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'Gone With the Wind' to be shown at Constellation Gala Dec. 2

November 30, 1999

The Hagerstown-Washington County Convention and Visitors Bureau is welcoming supporters of the historic USS Constellation Museum to Hagerstown for a gala benefit to support the restoration of the spar deck armament on the ship to its Civil War appearance.

The event is at 7 p.m. on Saturday, Dec. 2, at The Maryland Theatre in Hagerstown. Tickets are available for $25 per person (which may be partially tax deductible.)

For this event, The Maryland Theater will play host to an evening of entertainment consisting of a concert of Civil War period music by the 28th Pennsylvania Regimental Band of Philadelphia, followed by a showing of "Gone With the Wind" on the "big screen."

"It isn't often that the public has the opportunity to view 'Gone With the Wind' on the big screen in a historic setting," said Steve Bockmiller, Constellation Museum Advisory Board member and coordinator of the event. The 28th Pennsylvania Regimental Band is donating its services to the museum for this worthy cause. History enthusiasts and "Windies" (Gone with the Wind enthusiasts) are expected to travel from throughout the region to Hagerstown to support this event.

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Tickets to the event are available through The Maryland Theatre box office, 27 S. Potomac St., or via telephone sales at 301-790-2000, or via the internet at www.mdtheatre.org.

"It's a natural outreach that we should come to Hagerstown for this event," Bockmiller said. "The USS Constellation is a state and national treasure. It isn't just a Baltimore thing."

The USS Constellation has its own tangible connection to Hagerstown. When the ship served from 1859 to 1860 in a squadron of ships on the coast of Africa interdicting the illegal export of captives to the west, the ship's second in command was Lt. Donald McNeill Fairfax. During that deployment, Constellation rescued 705 captives and set them free in Liberia. After his retirement with the rank of rear admiral, Fairfax lived for the rest of his life on South Prospect Street in Hagerstown in a home which stands to this day. When he passed away in 1891, he was buried in Rose Hill Cemetery (see historical footnote below.)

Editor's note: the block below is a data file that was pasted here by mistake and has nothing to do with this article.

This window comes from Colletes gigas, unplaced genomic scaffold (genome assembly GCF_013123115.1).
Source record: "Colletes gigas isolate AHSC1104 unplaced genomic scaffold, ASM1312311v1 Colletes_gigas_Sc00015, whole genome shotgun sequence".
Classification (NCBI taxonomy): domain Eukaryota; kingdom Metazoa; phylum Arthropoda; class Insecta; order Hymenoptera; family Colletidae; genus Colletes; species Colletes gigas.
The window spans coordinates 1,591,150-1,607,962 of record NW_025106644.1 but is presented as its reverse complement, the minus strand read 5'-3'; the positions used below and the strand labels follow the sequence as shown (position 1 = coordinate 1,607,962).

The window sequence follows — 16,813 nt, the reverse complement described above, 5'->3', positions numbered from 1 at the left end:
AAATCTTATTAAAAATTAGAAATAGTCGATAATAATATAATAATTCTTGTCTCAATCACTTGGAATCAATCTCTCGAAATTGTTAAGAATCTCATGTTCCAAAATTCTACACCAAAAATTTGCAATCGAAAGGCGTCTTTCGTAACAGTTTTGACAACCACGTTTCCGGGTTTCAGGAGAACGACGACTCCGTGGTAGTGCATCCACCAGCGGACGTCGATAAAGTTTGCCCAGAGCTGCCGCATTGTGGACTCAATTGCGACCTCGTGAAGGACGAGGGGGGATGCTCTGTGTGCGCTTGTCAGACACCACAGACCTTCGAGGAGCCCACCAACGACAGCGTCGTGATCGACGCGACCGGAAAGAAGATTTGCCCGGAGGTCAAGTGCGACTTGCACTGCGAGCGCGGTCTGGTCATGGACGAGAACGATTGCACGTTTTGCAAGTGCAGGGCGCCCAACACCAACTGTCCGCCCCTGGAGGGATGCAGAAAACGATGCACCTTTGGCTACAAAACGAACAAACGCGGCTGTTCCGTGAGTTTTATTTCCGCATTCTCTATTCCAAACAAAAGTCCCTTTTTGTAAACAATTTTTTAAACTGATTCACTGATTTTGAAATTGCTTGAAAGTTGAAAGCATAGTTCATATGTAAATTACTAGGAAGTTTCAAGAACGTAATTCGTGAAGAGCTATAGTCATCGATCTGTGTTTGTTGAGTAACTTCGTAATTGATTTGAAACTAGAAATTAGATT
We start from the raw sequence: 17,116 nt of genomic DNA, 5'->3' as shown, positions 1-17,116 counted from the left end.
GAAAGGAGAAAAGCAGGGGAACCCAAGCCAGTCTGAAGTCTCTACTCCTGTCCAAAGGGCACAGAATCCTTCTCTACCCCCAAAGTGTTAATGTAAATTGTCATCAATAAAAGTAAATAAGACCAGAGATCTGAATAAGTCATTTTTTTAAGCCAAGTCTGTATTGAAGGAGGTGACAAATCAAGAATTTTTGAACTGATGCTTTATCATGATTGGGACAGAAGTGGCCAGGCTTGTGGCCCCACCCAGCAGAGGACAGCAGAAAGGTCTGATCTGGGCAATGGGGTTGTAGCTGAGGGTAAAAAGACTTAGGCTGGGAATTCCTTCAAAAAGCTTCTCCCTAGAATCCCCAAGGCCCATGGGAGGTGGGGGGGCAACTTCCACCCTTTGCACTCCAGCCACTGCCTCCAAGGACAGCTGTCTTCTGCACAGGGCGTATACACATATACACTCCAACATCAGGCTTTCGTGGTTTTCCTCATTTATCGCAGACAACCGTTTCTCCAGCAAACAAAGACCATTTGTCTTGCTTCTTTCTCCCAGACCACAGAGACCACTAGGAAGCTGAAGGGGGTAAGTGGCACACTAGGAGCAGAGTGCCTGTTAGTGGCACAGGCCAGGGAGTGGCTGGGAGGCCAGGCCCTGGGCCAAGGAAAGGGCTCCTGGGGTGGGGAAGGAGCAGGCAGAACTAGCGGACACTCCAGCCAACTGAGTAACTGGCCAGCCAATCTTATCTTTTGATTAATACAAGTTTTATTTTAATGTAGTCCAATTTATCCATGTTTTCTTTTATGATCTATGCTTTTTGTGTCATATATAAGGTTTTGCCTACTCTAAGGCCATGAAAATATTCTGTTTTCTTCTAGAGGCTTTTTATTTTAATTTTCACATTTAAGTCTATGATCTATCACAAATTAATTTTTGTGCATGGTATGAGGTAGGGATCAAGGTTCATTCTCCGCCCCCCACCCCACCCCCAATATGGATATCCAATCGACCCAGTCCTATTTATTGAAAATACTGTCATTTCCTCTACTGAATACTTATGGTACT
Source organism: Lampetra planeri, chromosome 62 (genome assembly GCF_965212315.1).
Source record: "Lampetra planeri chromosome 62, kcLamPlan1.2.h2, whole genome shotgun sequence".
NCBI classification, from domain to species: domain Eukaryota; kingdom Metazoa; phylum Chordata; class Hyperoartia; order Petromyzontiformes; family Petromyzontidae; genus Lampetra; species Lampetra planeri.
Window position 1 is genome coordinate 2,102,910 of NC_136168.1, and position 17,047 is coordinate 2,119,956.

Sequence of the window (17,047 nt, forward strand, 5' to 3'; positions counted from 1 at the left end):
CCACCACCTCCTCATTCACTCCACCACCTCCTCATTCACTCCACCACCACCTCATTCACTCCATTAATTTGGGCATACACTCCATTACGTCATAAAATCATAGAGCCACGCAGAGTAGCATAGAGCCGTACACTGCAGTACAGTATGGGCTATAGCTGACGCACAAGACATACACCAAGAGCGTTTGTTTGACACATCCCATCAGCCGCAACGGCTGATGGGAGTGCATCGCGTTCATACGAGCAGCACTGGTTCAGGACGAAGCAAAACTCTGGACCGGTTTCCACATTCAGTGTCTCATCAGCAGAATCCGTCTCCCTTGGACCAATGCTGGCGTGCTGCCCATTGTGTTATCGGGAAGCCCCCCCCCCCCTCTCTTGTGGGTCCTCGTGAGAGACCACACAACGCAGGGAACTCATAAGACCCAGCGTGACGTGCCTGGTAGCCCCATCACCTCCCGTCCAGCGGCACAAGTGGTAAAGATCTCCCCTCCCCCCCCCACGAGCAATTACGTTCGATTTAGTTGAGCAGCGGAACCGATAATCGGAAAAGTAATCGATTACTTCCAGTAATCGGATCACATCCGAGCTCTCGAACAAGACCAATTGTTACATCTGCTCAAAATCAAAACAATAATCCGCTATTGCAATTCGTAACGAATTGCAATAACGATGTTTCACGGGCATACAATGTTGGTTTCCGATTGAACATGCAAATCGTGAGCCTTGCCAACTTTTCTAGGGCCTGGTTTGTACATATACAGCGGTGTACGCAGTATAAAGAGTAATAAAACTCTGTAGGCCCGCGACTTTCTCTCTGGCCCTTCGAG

"The Hagerstown-Washington County Convention and Visitors Bureau is proud to be a financial sponsor of this event, which will raise funds to help preserve this valuable part of our national heritage," said Tom Riford, president and CEO of the CVB. Calling the ship an irreplaceable part of American history, Riford said, "the volunteers helping to preserve the USS Constellation were looking to extend awareness into other parts of Maryland and found enthusiastic supporters in Hagerstown with The Maryland Theatre and the CVB. We are very happy to be involved with this event."

Historical footnote:

Fairfax gained national attention during the Civil War when he served as the second in command of the USS San Jacinto in 1861, when that ship stopped the British ship Trent.

Fairfax was ordered by Capt. Charles Wilkes to board Trent and arrest two Confederate emissaries being sent to England and France. Known as the "Trent Affair" this was an international incident that almost led to war with England. The Lincoln Administration returned the two prisoners and apologized to the British, smoothing over the incident.

Later in the war, Fairfax commanded an ironclad "monitor" and finished the war as Commandant of Midshipmen at the US Naval Academy (temporarily removed to Newport Rhode Island for the duration of the war).

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